You probably noticed a number of complicated sensor control options in your camera’s menu given the large range of cameras that are currently accessible. What are they and how do they impact your image or video, when you alter these distinct settings?
It is essential to master these sensor controls in order to get the best results from a camera in a variety of lighting situations. Correct use of these parameters will result in a better image with reduced noise.
Let’s take a closer look at a few cameras controls that provide you with easy access to the imaging sensor.
Four basic sensor controls
The four fundamental sensor controls that you can change on the sensor are as follows:
- Exposure Time
- Black Level Compensation (Brightness)
PPI, or pixels per inch, is a unit of measurement for the number of pixels displayed per inch of an image. Higher resolutions have more pixels per inch (PPI), which means more pixel information and a better, more precise image.
Lower-resolution images have fewer pixels, and when an image is stretched, those few pixels can become too large, and the image will lose detail.
An image with a resolution of 600 PPI, for instance, would have 600 pixels inside each square inch of the image. This picture will appear very clear and finely detailed. Now contrast that with a 72ppi image, which has fewer pixels per inch, and you will see that it does not look as sharp as the 600ppi image.
In a digital sensor, this is the total number of individual pixels on a particular digital sensor that goes into creating an image. This can be described as a horizontal-to-vertical ratio. For example, the typical pixel count for HD cameras is 1920 x 1080.
These numbers are now abbreviated by the letter “K” (2K, 4K, 6K, 8K, etc.). For instance, a 4K image sensor means it has 4000 pixels (3840 x 2160 pixels) in its horizontal axis.
Analyzing the resolution needed for the use case is necessary before choosing the camera. We must take into account a number of factors in relation to resolution, including:
- Higher Resolution, means more pixels, allowing for greater detail to be achieved.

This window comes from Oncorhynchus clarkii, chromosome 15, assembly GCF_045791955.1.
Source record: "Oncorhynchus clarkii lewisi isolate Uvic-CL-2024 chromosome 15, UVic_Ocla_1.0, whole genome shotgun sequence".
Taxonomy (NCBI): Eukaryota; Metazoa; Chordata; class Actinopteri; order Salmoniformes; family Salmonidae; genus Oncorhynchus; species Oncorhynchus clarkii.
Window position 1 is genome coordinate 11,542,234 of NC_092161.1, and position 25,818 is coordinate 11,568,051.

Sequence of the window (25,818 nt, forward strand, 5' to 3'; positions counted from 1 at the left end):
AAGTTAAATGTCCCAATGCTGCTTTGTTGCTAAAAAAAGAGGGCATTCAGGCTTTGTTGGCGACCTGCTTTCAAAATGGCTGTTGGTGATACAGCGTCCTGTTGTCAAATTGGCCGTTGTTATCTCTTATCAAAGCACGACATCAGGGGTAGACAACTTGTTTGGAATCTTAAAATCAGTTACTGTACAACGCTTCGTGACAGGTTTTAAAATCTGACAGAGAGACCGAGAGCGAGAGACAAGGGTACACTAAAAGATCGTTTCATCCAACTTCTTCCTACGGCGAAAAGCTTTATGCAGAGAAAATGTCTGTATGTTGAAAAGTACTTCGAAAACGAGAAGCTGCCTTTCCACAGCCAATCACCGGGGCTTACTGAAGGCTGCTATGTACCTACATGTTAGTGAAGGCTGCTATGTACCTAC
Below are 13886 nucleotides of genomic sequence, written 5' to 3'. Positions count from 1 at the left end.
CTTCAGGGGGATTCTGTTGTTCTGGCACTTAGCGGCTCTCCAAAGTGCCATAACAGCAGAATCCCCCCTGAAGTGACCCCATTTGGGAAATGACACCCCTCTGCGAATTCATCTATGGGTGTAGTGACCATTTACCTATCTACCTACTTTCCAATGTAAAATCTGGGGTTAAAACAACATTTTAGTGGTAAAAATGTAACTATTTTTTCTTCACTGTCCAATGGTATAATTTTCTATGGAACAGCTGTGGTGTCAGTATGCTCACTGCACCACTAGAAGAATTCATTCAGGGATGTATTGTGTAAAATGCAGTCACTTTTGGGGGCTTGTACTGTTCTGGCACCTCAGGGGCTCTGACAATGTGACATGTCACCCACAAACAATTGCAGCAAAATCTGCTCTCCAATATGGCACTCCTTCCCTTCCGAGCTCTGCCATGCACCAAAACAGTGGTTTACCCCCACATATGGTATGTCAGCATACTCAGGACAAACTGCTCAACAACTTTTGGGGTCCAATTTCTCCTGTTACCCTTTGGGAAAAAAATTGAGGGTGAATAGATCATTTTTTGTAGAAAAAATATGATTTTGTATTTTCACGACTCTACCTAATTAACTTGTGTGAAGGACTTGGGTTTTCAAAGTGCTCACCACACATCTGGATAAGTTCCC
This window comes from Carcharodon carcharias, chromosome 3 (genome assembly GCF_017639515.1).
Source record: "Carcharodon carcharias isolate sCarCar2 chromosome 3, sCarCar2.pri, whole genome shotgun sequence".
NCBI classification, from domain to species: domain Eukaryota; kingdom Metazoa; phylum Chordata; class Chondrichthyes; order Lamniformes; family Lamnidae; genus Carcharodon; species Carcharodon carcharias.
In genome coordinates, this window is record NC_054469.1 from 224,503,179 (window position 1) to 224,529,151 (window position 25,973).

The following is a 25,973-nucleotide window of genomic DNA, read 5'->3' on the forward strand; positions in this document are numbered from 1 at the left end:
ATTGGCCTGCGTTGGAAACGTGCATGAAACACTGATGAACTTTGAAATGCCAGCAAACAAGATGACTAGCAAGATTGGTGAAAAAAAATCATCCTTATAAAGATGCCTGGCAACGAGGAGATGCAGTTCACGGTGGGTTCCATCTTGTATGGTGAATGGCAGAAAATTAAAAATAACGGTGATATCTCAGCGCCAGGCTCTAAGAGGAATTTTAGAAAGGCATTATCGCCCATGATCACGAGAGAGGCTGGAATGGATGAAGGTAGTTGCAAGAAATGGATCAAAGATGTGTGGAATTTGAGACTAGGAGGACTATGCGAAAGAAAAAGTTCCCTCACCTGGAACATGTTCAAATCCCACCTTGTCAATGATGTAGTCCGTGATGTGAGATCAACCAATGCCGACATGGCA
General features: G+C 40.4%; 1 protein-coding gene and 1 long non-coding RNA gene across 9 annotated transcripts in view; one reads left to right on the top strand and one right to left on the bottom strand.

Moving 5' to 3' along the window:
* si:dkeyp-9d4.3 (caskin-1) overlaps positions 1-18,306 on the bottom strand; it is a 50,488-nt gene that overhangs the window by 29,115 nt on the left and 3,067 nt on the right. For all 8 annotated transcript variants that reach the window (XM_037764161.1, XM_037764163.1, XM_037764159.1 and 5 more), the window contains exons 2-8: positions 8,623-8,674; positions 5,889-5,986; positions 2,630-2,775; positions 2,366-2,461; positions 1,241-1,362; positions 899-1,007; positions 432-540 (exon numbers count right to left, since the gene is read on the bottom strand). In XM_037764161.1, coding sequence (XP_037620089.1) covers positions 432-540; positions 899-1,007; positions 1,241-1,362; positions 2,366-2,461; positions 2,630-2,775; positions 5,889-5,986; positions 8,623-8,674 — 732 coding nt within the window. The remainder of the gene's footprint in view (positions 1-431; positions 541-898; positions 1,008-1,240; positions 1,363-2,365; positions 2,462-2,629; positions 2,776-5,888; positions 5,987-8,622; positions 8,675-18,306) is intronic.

- Higher Resolution means smaller pixel size. Smaller pixels require more attention to be provided to lens selection in terms of lens format, MTF, and so on.
- Higher pixel size enables better low-light sensitivity.
- Higher pixel size ensures better HDR.
Using the gain control, we can boost the analog signal from a pixel before conversion. Electronic signal amplification increases the voltage applied to your imager’s pixels, which causes them to amp up their intensity and brighten your image.
- The advantage is that gain control allows for a higher grayscale level.
- Gain control’s drawback is that it increases noise. Gain boosts the entire signal, including any potential background noise.
Understanding the following elements is necessary before using gain control.
- Both the noise level and the signal level will rise as the gain value is increased.
- The image quality is not improved by gain control.
- Gain control should only be used as a last resort to boost brightness.
- When bit depths are increased, gain control may become limited.
The amount of time the sensor is exposed to light during this process is known as the exposure time. This phrase is frequently compared to shutter speed or integration time.
To achieve the right exposure, only a precise amount of light is needed. Underexposed photos result from a too-short exposure time. The photos will be overexposed if the exposure time is too long. A camera-integrated component or an autonomous device with an exposure meter can be used to determine the required exposure time.
However, in order to use the exposure time control, we must first understand the following factors.
- The pixel well fills up faster as the exposure time increases. This results in a higher SNR.
- A longer exposure time would essentially slow down the frame rate.
- Motion blur is more likely to occur with longer exposure times.
Black Level Control
You can modify the overall brightness of an image using the Black Level camera feature. A screen can only be as dark as its black level. In essence, it is when the screen stops emitting any light. Using a deep black level will primarily enhance the appearance of bright objects and colors next to it.
With the help of the black level control, we can offset the pixel values. We can anticipate a positive offset in the digital values output for the pixel when we increase the black level settings, and vice versa. Black Level, in contrast, to gain, lets you work with the digital signal rather than the analog signal.
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